Exercise A Way To Better Memory For Seniors

by Prachee published on -

The benefits of physical activity are manifold, and especially so as we grow older. While exercise in older adults can help their physical health, a new study has found that aerobic exercise can also improve memory in seniors.

The new study noted that the greatest memory performance in inactive older adults was achieved with high-intensity interval training. It also defined a positive correlation between improvement in fitness and improvement in memory.

Participants of this research were older adults between the ages of 60 to 88, who were sedentary but healthy. They were monitored over 12 weeks where they were engaged in three sessions per week. They were further divided into groups that performed either HIIT (high-intensity interval training), MICT (moderate-interval intensity training), or stretching.

Progress was measured using a specific test to tap into the functions of new-born neurons generated by physical activity, which were more active than the ones already present, and thus more suitable for new connections and memories.

Gym instructor helping older man on treadmill

“It’s never too late to get the brain health benefits of being physically active, but if you are starting late and want to see results fast, our research suggests you may need to increase the intensity of your exercise,” says Jennifer Heisz, an associate professor in the Department of Kinesiology at McMaster University and lead author of the study. “Exercise is a promising intervention for delaying the onset of dementia.  However, guidelines for effective prevention do not exist.  Our hope is this research will help form those guidelines.” [1]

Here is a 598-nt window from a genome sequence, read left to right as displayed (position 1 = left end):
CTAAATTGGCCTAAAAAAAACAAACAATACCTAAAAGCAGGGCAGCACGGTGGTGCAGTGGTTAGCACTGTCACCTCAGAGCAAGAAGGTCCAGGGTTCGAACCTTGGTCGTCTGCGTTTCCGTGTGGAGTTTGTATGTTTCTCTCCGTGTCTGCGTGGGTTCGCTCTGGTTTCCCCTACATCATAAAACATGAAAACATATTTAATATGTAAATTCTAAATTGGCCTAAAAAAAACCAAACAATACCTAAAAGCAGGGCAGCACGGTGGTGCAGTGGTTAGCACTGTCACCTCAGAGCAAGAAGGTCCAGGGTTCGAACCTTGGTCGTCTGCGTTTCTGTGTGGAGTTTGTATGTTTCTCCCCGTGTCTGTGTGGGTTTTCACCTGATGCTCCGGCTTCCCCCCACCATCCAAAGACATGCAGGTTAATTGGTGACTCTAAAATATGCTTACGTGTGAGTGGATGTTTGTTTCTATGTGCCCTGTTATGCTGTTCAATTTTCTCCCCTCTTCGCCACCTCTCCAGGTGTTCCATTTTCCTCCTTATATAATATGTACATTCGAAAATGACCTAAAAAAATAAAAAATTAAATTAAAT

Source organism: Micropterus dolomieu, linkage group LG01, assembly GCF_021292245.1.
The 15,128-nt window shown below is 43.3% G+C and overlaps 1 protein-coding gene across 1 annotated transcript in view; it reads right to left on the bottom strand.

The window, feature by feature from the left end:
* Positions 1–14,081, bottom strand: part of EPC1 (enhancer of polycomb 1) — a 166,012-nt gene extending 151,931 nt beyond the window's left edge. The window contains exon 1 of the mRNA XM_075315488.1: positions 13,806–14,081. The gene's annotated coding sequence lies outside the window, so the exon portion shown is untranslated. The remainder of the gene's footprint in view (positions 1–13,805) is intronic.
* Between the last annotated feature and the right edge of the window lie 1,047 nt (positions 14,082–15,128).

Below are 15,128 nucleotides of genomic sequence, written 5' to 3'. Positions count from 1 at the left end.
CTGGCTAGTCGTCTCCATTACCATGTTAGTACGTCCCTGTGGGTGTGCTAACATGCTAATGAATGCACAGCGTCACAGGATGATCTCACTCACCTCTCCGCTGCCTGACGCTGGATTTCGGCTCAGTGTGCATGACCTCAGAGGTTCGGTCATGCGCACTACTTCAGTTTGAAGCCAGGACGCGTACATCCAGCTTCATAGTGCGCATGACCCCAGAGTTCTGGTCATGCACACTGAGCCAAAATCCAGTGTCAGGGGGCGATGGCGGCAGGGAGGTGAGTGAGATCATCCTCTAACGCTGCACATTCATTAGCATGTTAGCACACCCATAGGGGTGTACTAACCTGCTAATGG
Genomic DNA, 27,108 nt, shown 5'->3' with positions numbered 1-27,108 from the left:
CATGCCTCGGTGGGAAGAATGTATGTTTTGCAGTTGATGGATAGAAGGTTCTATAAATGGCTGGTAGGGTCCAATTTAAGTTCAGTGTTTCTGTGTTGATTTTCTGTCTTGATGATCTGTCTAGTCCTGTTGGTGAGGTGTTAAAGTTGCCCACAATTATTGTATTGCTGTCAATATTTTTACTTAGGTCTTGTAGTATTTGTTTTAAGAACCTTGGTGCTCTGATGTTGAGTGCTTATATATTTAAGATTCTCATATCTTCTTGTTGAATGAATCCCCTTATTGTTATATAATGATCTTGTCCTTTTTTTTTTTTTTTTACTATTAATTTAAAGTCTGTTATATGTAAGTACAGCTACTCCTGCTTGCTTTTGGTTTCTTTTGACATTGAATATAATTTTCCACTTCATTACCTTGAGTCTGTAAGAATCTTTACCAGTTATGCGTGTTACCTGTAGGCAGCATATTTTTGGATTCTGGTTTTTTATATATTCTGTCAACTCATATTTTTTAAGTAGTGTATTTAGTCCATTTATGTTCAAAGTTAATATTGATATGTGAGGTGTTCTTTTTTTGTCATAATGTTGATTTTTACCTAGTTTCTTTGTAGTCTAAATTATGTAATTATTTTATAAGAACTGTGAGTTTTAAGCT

While high-intensity exercising has the best effect on memory, it is important to consider their current fitness level before older adults engage in physical activity. However, this should not deter anyone from starting to exercise at any age.

The paper was published in the journal Applied Physiology, Nutrition, and Metabolism and could help combat memory-affecting conditions such as dementia. [2]

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About the Author

Prachee is a content writer for Organic Facts and is responsible for writing on the latest wellness trends. A former Journalism & Media teacher, she prides herself on being able to seamlessly dabble between health, science, and technology. She has completed her Masters in Communication Studies from the University of Pune, India as well as an online course on “Introduction to Food and Health” from Stanford University, US. Prachee fancies herself to be a poet and a cook when the rare lightning of inspiration strikes.

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